Source: NBC News

Rabia Akhtar

Pakistan needs to think of all the alternative scenarios in the wake of the firing of this accidental missile that landed in Pakistani territory. Was this actually an accidental launch, or was India probing Pakistan’s air defense preparedness? Why did the Pakistan Air Force (PAF) not engage the target when it was being traced as a high speed unidentified flying object (UFO) the entire time of seven minutes from its launch until its detonation in Mian Channu? Why did India wait 48 hours before informing Pakistan that a missile had been launched accidentally and that it is making its way to Pakistan? It was only after the PAF informed India about the missile, that the acknowledgment of the accident was officially made from the Indian side. That PAF tracked the missile, and traced its trajectory from launch until detonation should tell India that PAF has the ability to track high speed objects entering its territory. But that the PAF is being lauded for its restraint is disturbing. If this was a missile launched to probe PAF’s air defense preparedness and India did not share any news of this accident with the PAF prior to its impact, then the ‘assumption’ made by the PAF of its being an incoming missile without a ‘warhead’ is dangerous, even during peacetime. What if there was a conventional payload in the missile and it was still accidentally launched? What if there were human casualties in Mian Channu at detonation? Based on what evidence did the PAF decide not to engage with the missile and let it land inside Pakistan? Peace time assumptions are dangerous and the lessons learnt by the adversary are opposite to those intended. Some commentators have suggested that this missile incident was a violation of India and Pakistan’s 1991 agreement on preventing air space violations, which it actually is not, since the agreement clearly refers to the Indian Air Force (IAF) and PAF aircraft violating each other’s airspace. Even the accidental violations refer to aircraft and not missiles. It is an opportunity for both countries to revise the 1991 Agreement on Preventing Air Space Violations to include accidental missile launches and accidental armed drones violating each other’s airspace and prompt notification of such accidents. For now, Pakistan awaits word on the official probe launched by India on this missile incident while it internalizes its own rationale for restraint.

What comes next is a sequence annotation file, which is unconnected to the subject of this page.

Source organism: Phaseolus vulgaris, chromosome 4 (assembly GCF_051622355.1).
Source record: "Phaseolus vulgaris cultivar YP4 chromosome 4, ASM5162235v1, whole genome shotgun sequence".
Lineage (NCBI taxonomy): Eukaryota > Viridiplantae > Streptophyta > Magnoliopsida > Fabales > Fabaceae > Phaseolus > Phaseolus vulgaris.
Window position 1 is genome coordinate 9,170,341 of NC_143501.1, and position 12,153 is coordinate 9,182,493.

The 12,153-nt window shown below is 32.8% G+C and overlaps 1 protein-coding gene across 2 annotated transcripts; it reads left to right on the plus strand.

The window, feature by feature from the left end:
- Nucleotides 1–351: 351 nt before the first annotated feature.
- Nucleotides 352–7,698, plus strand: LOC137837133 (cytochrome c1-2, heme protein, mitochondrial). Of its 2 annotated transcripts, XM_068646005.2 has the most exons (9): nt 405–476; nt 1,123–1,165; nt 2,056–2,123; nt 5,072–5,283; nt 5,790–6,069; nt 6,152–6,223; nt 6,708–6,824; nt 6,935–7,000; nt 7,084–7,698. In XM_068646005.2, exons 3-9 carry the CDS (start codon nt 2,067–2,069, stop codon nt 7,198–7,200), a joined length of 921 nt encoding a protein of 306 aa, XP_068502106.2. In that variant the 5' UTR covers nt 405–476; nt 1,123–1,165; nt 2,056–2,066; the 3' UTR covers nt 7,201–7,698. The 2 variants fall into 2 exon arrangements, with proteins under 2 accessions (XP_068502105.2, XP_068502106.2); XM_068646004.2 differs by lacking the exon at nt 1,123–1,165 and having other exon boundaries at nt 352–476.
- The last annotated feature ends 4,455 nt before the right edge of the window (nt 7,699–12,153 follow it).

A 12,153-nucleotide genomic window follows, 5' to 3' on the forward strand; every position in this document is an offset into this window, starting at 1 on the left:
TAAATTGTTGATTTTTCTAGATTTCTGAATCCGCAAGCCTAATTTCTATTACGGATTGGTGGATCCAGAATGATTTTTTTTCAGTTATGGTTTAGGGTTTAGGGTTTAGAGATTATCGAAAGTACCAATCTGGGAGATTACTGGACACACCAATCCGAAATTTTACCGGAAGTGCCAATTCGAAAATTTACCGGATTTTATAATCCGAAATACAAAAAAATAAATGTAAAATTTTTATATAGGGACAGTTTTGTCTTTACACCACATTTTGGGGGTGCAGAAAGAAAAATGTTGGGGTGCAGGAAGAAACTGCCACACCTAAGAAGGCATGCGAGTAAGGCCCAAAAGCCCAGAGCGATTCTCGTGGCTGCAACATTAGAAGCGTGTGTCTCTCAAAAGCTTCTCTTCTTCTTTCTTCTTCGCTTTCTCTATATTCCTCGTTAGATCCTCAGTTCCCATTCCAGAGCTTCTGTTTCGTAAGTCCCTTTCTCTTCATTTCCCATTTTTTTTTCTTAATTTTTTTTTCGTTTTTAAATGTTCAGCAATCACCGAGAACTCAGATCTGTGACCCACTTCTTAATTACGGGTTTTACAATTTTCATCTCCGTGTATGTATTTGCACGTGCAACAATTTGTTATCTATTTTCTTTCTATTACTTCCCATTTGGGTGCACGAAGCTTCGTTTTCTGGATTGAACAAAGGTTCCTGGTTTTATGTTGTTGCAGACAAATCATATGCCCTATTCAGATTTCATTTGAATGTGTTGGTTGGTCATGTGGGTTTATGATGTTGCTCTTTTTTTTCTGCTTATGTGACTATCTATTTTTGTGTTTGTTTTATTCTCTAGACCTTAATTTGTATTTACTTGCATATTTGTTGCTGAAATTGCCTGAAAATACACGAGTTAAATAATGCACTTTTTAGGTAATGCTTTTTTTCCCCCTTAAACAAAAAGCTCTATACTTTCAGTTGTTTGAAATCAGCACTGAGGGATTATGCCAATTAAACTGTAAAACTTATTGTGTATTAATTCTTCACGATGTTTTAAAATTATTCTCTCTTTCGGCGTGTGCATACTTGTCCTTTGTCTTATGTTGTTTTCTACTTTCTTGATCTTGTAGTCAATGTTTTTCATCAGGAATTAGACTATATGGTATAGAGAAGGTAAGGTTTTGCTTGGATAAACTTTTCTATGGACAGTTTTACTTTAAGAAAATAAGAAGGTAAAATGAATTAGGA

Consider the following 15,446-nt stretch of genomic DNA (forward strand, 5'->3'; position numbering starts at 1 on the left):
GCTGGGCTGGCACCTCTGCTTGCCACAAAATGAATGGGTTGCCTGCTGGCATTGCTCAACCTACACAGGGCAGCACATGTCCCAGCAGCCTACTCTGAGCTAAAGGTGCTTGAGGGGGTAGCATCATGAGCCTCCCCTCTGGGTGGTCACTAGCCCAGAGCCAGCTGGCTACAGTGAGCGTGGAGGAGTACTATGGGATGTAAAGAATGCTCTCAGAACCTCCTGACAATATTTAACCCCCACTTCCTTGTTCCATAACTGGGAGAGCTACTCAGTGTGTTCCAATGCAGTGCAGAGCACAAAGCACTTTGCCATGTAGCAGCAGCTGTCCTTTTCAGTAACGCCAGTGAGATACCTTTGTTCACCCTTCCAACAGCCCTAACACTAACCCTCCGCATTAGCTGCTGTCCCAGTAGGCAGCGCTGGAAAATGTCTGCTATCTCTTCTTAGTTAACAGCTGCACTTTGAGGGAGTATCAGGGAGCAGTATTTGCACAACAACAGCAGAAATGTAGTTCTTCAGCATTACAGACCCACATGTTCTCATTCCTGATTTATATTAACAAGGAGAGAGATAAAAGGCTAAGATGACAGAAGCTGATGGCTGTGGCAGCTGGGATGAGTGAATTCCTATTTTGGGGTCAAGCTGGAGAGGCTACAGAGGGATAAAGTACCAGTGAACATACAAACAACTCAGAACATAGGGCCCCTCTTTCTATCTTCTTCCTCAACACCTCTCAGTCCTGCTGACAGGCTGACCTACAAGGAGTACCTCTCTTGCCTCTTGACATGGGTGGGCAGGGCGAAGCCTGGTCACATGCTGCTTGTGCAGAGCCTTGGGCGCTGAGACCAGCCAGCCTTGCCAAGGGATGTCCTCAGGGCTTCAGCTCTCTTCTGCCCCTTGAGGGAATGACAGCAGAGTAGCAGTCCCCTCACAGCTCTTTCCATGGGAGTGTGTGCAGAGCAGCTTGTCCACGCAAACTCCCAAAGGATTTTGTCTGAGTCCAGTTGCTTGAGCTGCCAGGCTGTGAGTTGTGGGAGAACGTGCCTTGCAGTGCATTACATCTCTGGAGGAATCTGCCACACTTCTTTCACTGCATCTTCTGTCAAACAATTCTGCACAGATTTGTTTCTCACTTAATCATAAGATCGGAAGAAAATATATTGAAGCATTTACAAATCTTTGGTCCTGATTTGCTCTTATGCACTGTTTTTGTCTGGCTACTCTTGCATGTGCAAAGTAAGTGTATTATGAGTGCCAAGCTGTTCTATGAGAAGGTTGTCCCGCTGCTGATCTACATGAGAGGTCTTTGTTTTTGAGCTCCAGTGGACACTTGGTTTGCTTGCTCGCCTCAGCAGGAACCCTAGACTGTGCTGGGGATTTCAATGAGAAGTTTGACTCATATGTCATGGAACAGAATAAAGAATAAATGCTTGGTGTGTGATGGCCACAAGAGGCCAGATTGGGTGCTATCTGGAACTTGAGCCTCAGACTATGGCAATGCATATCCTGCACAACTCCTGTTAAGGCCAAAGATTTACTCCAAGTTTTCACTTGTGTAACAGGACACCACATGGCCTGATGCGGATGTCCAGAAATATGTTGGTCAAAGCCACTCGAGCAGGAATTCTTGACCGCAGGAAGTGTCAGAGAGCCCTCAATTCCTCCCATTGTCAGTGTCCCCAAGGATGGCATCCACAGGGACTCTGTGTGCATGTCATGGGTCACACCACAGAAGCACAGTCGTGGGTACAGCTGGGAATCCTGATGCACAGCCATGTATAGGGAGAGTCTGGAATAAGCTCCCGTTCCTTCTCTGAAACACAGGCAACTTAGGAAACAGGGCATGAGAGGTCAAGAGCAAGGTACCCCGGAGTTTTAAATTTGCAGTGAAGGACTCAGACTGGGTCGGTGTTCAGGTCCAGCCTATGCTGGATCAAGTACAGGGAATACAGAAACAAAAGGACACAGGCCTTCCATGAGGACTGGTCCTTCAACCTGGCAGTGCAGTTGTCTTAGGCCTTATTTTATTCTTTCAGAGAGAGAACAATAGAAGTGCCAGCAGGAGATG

Dr. Rabia Akhtar is Editor, Pakistan Politico.